Blues and Soul Artists Ida Cox and the Classic Female Blues Era

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Blues and soul music has been around for well over 2 centuries.  However, female black blues singers did not appear until the 1920’s.  There were many black female blues singers each bringing their own special style to the music world.  Ida Cox was one of the many iconic women of her time.  She brought with it a certain style of her very own.

Ida Prather began her singing career at a young age.  First devoting her love of music to the Cedartown, Georgia church choir. In 1910, Ida found herself at the age of 14, signing in local theaters.  She met her true love Adler Cox who also had a passion in the music world at this time.

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At the age of 24, Ida Cox found her way to a theater in Atlanta, Georgia called the 81 theater.  She performed in many shows at this particular theater.  In 1923, Ida was offered the opportunity to record with Paramount Records.  She was one of the first women of blues to do so.  Through out the 1920’s, Ida continued to share her passion for music not only through her recordings but also through her work with the theater.

But, Ida had a special talent, she could write her own songs.  Most of her songs dealt with issues that only black females faced.  One of her most well known songs “Wild Women Don’t have the Blues” actually depicts this.  The demand for “female race artists” like Ida continued to grow through the mid 1930’s.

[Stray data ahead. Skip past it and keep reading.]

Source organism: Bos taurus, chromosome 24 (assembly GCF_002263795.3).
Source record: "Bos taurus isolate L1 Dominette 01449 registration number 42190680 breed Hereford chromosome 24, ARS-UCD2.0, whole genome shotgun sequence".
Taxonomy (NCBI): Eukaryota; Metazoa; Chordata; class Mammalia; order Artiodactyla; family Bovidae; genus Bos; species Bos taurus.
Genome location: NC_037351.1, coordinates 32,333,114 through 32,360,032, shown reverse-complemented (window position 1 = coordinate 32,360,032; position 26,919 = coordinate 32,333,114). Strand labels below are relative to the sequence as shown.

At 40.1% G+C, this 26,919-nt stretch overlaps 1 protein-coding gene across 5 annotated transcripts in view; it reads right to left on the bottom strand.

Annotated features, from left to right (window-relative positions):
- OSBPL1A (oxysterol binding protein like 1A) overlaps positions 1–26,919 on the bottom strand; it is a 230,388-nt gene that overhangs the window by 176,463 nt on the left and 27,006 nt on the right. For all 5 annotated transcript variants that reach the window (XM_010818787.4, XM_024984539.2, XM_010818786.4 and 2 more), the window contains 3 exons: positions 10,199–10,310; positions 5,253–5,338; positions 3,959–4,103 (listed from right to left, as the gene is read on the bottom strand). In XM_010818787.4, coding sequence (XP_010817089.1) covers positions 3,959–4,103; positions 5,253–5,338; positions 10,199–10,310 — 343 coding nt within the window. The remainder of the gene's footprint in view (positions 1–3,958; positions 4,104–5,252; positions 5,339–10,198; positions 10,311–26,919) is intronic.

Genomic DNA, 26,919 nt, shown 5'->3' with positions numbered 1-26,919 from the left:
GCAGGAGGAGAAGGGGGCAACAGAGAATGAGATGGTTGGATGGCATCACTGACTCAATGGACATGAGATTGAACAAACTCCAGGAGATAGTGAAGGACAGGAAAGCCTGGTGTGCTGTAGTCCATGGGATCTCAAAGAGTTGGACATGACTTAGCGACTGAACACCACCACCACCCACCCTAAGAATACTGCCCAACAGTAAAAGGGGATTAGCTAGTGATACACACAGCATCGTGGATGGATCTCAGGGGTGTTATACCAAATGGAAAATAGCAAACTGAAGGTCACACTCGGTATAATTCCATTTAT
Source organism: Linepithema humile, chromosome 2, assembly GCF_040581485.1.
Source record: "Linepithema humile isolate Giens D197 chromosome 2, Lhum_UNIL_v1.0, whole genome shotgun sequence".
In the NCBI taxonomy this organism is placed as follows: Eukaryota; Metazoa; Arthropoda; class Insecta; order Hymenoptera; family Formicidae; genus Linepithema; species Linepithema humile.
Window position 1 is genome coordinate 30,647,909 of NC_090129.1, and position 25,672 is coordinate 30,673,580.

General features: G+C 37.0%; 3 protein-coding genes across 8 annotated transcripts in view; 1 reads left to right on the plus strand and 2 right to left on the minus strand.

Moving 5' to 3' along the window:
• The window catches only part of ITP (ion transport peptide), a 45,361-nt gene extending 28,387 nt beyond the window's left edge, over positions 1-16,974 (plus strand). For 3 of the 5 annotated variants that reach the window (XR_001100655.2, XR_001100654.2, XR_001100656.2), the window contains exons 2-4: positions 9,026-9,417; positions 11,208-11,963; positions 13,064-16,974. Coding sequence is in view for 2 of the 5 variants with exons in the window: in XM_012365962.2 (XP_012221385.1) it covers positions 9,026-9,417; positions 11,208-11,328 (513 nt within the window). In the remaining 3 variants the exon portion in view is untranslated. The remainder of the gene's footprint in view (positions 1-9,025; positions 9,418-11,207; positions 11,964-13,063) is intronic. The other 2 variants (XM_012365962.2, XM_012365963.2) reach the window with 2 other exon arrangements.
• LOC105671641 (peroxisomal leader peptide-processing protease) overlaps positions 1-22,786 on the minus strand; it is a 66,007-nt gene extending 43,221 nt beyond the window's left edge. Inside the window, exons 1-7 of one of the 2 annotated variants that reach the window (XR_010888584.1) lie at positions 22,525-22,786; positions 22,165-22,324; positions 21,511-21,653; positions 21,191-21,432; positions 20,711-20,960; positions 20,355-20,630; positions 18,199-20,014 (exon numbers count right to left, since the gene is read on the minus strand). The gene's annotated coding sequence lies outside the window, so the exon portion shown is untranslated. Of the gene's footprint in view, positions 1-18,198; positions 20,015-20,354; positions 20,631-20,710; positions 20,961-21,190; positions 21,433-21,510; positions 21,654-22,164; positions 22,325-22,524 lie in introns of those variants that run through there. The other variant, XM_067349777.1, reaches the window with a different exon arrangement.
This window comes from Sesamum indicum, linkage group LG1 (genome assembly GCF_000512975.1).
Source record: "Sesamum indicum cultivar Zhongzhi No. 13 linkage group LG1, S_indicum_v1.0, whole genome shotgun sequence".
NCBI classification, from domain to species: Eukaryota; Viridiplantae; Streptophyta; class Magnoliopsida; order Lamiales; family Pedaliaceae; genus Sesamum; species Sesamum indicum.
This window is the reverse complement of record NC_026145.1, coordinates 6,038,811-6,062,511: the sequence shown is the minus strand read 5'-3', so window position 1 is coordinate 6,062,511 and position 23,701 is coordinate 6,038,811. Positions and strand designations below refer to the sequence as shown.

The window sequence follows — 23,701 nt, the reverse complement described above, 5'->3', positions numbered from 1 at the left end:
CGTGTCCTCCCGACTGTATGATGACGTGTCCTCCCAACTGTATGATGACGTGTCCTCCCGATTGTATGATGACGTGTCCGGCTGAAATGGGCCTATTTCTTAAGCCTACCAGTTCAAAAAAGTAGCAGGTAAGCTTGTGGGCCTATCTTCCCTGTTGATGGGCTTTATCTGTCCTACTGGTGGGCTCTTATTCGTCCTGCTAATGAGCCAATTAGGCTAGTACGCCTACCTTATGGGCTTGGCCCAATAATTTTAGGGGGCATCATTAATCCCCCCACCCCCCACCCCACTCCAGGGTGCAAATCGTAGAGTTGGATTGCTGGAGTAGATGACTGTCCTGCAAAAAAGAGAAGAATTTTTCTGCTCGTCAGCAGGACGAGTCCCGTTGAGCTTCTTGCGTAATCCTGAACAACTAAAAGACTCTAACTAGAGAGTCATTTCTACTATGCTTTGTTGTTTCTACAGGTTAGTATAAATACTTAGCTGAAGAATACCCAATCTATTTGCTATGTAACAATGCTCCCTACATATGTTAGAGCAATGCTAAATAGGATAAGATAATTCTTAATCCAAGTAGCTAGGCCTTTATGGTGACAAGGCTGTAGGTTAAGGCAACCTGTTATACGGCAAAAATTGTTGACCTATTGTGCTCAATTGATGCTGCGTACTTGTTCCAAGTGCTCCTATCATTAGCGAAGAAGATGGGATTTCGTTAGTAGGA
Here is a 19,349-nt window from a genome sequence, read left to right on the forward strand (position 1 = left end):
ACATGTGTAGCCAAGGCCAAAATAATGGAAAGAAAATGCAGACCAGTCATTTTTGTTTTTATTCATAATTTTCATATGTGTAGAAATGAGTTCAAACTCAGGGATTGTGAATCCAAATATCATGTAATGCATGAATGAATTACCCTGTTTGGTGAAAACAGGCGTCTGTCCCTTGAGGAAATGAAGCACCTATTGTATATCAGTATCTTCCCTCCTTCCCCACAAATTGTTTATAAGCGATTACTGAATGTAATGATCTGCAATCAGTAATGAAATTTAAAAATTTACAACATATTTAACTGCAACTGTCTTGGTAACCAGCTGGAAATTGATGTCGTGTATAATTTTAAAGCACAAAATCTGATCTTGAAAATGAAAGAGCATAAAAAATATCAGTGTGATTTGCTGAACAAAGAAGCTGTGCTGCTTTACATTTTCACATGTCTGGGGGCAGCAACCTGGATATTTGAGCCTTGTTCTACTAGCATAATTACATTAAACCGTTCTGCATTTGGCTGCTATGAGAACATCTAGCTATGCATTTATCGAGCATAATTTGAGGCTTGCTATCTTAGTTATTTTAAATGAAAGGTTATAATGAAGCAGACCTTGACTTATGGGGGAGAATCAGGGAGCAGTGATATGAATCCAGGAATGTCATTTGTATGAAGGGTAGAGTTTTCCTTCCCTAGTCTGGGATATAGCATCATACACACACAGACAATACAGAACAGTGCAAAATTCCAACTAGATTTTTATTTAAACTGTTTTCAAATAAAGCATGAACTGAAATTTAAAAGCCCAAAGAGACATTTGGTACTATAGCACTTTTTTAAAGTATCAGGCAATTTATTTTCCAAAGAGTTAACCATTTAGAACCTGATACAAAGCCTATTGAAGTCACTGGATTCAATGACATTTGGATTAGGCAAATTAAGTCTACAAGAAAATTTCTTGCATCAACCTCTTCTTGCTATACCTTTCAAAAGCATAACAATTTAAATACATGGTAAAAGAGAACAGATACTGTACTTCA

Toward the end of the 1920’s Ida began managing her own troupe of performers known as: “Ida Cox and Her Raisn Cain Company”.  They would tour all over the south performing their vaudeville acts.

In the 1930’s Ida continued performing and managing troupes, showing her flare for show business every step of the way, managing, recording, even performing with her troupes as well.  Music was her life and she was going to share it with the world.  But, in the mid 1930’s Ida Cox fell ill.  It was said that she had a stroke, this stroke forced Ida to retire.  However, in the early 1960’s Ida performed one last time by recording with well known greats such as; Roy Eldridge and Colman Hawkins.  Sher termed this final recording as her “final statement”.  In 1967, Ida passed away in Knoxville, Tennessee.  Her grave can be found at Longview Cemetery.


  1. PBS.ORG-; paragraph 6 under the alphabetical listing. Copy right 2003
  3. Wikipedia-; Research on Ida Cox; Information modification December 2008.


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Blues and Soul Artists Ida Cox and the Classic Female Blues Era. (2016, Oct 15). Retrieved from

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